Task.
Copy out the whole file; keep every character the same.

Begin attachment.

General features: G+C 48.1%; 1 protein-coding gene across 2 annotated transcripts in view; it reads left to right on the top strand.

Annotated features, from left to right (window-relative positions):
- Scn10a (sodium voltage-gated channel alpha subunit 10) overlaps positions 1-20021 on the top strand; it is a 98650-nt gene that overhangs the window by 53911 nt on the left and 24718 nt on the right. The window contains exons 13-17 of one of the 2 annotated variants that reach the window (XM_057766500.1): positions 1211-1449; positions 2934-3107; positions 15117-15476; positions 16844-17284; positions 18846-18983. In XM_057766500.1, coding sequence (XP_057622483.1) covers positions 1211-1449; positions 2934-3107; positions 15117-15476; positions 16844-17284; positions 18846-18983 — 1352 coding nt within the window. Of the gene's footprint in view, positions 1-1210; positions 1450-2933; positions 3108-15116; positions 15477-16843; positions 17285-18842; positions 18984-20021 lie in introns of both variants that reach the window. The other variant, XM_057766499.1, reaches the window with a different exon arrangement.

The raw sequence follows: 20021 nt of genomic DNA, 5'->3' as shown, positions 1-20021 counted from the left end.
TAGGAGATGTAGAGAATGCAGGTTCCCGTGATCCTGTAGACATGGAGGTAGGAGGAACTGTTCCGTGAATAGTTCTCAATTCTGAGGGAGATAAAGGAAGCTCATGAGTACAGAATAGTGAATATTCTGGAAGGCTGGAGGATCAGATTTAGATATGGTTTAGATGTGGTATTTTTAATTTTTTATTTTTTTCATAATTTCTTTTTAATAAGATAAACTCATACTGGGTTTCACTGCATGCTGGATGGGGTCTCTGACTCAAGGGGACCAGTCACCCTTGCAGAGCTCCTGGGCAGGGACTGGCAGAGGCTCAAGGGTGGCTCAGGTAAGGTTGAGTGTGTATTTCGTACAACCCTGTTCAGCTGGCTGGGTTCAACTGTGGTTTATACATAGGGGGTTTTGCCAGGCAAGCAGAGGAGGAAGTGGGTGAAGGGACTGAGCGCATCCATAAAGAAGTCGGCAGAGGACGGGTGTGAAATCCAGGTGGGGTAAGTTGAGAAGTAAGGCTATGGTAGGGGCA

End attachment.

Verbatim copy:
General features: G+C 48.1%; 1 protein-coding gene across 2 annotated transcripts in view; it reads left to right on the top strand.

Annotated features, from left to right (window-relative positions):
- Scn10a (sodium voltage-gated channel alpha subunit 10) overlaps positions 1-20021 on the top strand; it is a 98650-nt gene that overhangs the window by 53911 nt on the left and 24718 nt on the right. The window contains exons 13-17 of one of the 2 annotated variants that reach the window (XM_057766500.1): positions 1211-1449; positions 2934-3107; positions 15117-15476; positions 16844-17284; positions 18846-18983. In XM_057766500.1, coding sequence (XP_057622483.1) covers positions 1211-1449; positions 2934-3107; positions 15117-15476; positions 16844-17284; positions 18846-18983 — 1352 coding nt within the window. Of the gene's footprint in view, positions 1-1210; positions 1450-2933; positions 3108-15116; positions 15477-16843; positions 17285-18842; positions 18984-20021 lie in introns of both variants that reach the window. The other variant, XM_057766499.1, reaches the window with a different exon arrangement.

The raw sequence follows: 20021 nt of genomic DNA, 5'->3' as shown, positions 1-20021 counted from the left end.
TAGGAGATGTAGAGAATGCAGGTTCCCGTGATCCTGTAGACATGGAGGTAGGAGGAACTGTTCCGTGAATAGTTCTCAATTCTGAGGGAGATAAAGGAAGCTCATGAGTACAGAATAGTGAATATTCTGGAAGGCTGGAGGATCAGATTTAGATATGGTTTAGATGTGGTATTTTTAATTTTTTATTTTTTTCATAATTTCTTTTTAATAAGATAAACTCATACTGGGTTTCACTGCATGCTGGATGGGGTCTCTGACTCAAGGGGACCAGTCACCCTTGCAGAGCTCCTGGGCAGGGACTGGCAGAGGCTCAAGGGTGGCTCAGGTAAGGTTGAGTGTGTATTTCGTACAACCCTGTTCAGCTGGCTGGGTTCAACTGTGGTTTATACATAGGGGGTTTTGCCAGGCAAGCAGAGGAGGAAGTGGGTGAAGGGACTGAGCGCATCCATAAAGAAGTCGGCAGAGGACGGGTGTGAAATCCAGGTGGGGTAAGTTGAGAAGTAAGGCTATGGTAGGGGCA